Best of Show Po-boy: GW Fins’ Fried Lobster tossed in Crystal Hot Sauce Butter
Best Pork Po-boy: Grand Isle Restaurant — Boucherie Po-Boy
Best Specialty Seafood Po-Boy: Grand Isle Restaurant — Smoked Fish Po-Boy
Best Roast Beef Po-Boy: Sammy’s Deli on Elysian Fields — Garlic Stuffed Roast Beef Po-Boy
Best Specialty Non-Seafood Po-Boy: Sammy’s Deli on Elysian Fields -– Fried Chicken, Chisesi Ham and Swiss Cheese Po-Boy
Best Shrimp Po-Boy: Redfish Grill — Grilled Shrimp with Blackened Avocado Po-boy
People’s Choice Award: Coquette Restaurant — Homemade Hot Sausage Po-Boy


Left Coast Libations (and the Saffron Sandalwood Sour)

There was a hugely fun book launch party at The Varnish bar in downtown Los Angeles back on October 17. No, I’m not exactly Johnny-On-The-Spot as this event occurred five weeks ago (remember, there’s that whole God Emperor of Procrastination thing) but in case you weren’t aware, there’s a new book out of great interest to those of us who appreciate fine cocktails, and especially those of us on the Left Coast.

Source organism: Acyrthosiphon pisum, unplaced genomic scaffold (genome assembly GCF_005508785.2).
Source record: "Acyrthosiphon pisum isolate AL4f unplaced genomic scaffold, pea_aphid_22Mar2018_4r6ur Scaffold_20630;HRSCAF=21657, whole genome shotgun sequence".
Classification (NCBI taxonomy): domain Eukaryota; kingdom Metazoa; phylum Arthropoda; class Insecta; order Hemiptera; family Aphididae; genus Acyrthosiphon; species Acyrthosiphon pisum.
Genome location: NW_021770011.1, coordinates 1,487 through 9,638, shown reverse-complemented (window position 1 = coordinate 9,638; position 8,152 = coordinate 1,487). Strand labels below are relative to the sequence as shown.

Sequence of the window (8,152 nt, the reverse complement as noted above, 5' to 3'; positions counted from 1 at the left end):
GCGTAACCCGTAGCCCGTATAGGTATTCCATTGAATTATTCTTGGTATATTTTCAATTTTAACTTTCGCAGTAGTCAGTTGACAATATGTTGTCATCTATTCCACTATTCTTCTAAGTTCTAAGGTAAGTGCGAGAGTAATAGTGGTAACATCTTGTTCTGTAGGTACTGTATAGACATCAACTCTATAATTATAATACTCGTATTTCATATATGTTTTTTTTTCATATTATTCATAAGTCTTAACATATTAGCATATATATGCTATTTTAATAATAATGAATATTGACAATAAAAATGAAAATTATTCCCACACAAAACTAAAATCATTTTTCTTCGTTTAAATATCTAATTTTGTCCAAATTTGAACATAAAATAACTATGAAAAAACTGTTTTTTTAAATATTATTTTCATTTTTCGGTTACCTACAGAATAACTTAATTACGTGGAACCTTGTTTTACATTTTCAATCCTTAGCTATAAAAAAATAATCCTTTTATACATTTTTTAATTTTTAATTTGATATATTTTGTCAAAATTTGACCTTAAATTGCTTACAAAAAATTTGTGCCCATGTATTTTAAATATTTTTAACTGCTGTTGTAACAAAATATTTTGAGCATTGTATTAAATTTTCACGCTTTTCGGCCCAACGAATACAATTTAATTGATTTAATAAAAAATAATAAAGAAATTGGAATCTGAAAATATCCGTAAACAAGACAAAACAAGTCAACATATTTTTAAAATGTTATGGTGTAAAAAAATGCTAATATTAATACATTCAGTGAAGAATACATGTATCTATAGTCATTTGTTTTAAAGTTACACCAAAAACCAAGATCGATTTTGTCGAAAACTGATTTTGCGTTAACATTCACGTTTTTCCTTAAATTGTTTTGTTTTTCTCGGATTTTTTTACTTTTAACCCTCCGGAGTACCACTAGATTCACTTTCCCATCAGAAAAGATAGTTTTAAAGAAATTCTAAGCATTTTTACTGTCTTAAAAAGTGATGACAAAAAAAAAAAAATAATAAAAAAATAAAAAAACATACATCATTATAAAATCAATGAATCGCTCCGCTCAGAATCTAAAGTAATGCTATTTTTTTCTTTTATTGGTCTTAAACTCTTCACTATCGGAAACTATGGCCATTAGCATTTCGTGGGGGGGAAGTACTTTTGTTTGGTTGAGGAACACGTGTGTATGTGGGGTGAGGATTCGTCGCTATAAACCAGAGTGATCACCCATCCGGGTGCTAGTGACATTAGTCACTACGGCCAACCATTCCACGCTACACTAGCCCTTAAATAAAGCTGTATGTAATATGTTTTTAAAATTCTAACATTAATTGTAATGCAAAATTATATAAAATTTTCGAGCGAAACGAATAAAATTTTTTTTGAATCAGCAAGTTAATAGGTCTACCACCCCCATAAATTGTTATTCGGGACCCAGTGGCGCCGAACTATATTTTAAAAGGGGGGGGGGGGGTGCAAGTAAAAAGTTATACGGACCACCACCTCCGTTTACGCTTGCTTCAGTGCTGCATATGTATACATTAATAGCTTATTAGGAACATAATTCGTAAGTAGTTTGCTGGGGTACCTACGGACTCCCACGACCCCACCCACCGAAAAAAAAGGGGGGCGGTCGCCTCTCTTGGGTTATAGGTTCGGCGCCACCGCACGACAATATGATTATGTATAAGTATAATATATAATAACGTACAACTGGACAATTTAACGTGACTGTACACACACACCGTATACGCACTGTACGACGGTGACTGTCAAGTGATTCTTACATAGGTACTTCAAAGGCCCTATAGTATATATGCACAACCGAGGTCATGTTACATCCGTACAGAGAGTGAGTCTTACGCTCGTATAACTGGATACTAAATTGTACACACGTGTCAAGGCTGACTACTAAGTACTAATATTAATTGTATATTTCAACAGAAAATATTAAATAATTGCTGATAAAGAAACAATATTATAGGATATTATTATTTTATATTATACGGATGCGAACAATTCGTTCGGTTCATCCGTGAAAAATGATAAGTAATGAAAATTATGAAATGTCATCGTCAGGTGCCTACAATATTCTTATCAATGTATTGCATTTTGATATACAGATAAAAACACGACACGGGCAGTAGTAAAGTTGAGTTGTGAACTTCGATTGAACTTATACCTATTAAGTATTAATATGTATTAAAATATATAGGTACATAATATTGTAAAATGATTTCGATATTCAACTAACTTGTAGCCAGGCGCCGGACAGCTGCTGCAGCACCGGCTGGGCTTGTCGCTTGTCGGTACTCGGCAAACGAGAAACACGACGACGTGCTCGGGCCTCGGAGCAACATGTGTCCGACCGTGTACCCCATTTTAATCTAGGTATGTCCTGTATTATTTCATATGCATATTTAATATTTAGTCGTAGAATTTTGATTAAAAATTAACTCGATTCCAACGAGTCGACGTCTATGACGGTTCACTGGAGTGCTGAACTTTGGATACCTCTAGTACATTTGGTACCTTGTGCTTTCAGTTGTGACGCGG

Left Coast Libations

Those of you who were at Tales of the Cocktail a few years ago may remember being handed a small, spiral-bound booklet by one of two (or perhaps, if you were lucky, both!) delightfully quirky brothers from Seattle, the Munat Brothers (a.k.a. Charles and Ted), whose liver-straining toil produced a hand-made compendium of cocktail recipes with enlightening and amusing commentary. Since then the idea behind the book evolved into a gorgeous hardback entitled, oddly enough, Left Coast Libations: The Art of West Coast Bartending. One hundred, count ’em, one hundred original cocktails by craft bartenders from Los Angeles, San Francisco, Portland, Seattle and Vancouver. This time Ted’s the principal author, along with Michael Lazar and with lovely photos by Jenn Farrington.